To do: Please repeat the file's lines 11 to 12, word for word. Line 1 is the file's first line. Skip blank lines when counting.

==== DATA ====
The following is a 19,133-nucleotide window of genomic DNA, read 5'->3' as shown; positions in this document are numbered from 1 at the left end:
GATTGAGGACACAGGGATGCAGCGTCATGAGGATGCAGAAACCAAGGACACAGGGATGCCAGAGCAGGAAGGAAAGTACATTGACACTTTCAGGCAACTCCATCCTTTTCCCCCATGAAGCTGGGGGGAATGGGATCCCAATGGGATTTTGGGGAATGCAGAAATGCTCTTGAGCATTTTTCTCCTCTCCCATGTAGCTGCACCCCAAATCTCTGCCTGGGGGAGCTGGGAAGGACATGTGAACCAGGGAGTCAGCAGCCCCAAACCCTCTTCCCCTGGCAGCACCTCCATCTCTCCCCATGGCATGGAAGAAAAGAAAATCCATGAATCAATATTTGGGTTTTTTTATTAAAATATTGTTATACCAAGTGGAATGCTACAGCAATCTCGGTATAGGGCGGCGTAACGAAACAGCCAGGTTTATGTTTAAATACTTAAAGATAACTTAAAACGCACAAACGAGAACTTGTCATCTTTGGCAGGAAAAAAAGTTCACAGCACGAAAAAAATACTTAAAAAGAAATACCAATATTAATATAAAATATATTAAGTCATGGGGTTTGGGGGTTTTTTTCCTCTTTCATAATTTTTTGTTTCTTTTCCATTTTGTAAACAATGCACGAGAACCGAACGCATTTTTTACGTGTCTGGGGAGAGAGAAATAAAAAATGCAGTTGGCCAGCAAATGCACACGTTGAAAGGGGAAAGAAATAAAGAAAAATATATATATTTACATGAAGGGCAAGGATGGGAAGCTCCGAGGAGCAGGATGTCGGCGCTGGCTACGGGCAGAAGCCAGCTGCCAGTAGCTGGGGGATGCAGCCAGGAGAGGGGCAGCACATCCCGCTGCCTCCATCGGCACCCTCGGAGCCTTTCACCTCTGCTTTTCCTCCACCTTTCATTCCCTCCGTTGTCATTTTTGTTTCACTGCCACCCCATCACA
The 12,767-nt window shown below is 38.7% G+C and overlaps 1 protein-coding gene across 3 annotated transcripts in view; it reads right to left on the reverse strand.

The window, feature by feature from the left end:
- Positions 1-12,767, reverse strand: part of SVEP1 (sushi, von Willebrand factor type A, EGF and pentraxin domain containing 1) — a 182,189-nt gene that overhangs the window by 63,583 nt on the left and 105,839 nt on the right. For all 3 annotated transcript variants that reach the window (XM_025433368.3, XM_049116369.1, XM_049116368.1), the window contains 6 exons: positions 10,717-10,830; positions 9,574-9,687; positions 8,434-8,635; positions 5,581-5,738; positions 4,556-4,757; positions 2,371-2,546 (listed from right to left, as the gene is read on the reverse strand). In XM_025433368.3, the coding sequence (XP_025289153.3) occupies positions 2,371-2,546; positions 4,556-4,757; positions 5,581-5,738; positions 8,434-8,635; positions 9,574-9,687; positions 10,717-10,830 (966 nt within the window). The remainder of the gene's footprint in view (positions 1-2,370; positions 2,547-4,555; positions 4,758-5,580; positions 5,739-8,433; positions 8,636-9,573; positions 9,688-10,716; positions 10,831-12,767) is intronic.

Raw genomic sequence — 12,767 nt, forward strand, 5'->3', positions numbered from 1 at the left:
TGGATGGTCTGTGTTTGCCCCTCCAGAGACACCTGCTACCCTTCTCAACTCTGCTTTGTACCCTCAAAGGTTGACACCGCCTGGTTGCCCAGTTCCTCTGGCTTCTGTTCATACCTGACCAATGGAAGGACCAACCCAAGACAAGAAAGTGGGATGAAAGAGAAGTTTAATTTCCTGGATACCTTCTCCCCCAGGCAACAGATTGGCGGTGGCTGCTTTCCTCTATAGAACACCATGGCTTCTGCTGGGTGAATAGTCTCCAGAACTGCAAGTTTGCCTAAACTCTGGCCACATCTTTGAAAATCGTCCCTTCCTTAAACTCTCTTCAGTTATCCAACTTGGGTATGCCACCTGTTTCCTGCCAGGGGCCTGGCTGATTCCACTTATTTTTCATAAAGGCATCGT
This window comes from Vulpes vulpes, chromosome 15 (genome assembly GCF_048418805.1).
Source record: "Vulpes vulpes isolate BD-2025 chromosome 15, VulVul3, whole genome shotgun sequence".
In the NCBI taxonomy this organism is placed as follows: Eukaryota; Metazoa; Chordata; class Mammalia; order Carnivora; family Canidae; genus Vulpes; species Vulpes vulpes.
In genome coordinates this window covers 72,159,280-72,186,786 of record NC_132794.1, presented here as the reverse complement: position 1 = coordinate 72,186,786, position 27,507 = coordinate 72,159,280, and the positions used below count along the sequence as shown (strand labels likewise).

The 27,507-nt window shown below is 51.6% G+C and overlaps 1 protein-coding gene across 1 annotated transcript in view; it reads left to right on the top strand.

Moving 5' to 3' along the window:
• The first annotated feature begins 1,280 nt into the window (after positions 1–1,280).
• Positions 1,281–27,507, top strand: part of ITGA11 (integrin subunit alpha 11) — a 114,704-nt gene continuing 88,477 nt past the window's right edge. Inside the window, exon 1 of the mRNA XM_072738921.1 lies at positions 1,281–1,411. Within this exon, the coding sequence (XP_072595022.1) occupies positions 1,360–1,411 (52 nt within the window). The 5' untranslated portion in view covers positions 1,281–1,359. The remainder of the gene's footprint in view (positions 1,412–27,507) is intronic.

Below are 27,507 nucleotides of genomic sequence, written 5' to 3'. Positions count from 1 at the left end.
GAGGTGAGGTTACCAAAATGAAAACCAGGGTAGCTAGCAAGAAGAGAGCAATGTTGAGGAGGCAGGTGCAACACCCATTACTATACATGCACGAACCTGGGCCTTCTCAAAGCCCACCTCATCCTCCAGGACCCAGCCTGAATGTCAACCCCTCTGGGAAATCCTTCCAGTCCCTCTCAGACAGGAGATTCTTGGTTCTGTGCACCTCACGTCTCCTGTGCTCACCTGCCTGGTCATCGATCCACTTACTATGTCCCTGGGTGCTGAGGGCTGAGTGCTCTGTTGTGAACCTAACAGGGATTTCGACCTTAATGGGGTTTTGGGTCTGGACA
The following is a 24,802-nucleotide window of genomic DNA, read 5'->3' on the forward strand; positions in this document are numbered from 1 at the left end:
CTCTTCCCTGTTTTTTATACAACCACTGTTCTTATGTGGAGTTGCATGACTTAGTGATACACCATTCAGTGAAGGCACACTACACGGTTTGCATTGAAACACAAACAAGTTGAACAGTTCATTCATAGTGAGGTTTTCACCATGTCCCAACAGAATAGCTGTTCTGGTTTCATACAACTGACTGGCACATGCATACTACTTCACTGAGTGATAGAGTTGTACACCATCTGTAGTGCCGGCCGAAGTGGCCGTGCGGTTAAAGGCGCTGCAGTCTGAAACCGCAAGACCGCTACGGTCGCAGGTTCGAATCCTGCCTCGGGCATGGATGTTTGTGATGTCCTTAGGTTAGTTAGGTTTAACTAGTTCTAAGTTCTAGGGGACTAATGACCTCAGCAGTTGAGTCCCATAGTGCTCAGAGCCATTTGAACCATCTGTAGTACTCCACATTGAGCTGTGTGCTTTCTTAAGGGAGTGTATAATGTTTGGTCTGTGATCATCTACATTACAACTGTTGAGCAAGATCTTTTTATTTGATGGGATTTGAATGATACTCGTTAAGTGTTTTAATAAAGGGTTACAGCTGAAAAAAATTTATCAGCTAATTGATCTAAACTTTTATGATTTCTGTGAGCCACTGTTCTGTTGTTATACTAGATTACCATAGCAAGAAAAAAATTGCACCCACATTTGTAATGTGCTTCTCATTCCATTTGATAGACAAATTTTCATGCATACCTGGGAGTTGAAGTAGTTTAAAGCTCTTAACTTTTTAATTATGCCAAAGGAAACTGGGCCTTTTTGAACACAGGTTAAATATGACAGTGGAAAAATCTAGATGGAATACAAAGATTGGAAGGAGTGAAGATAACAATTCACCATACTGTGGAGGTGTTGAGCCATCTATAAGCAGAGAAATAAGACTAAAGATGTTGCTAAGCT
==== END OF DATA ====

In genome coordinates this window covers 72,159,280-72,186,786 of record NC_132794.1, presented here as the reverse complement: position 1 = coordinate 72,186,786, position 27,507 = coordinate 72,159,280, and the positions used below count along the sequence as shown (strand labels likewise).

The 27,507-nt window shown below is 51.6% G+C and overlaps 1 protein-coding gene across 1 annotated transcript in view; it reads left to right on the top strand.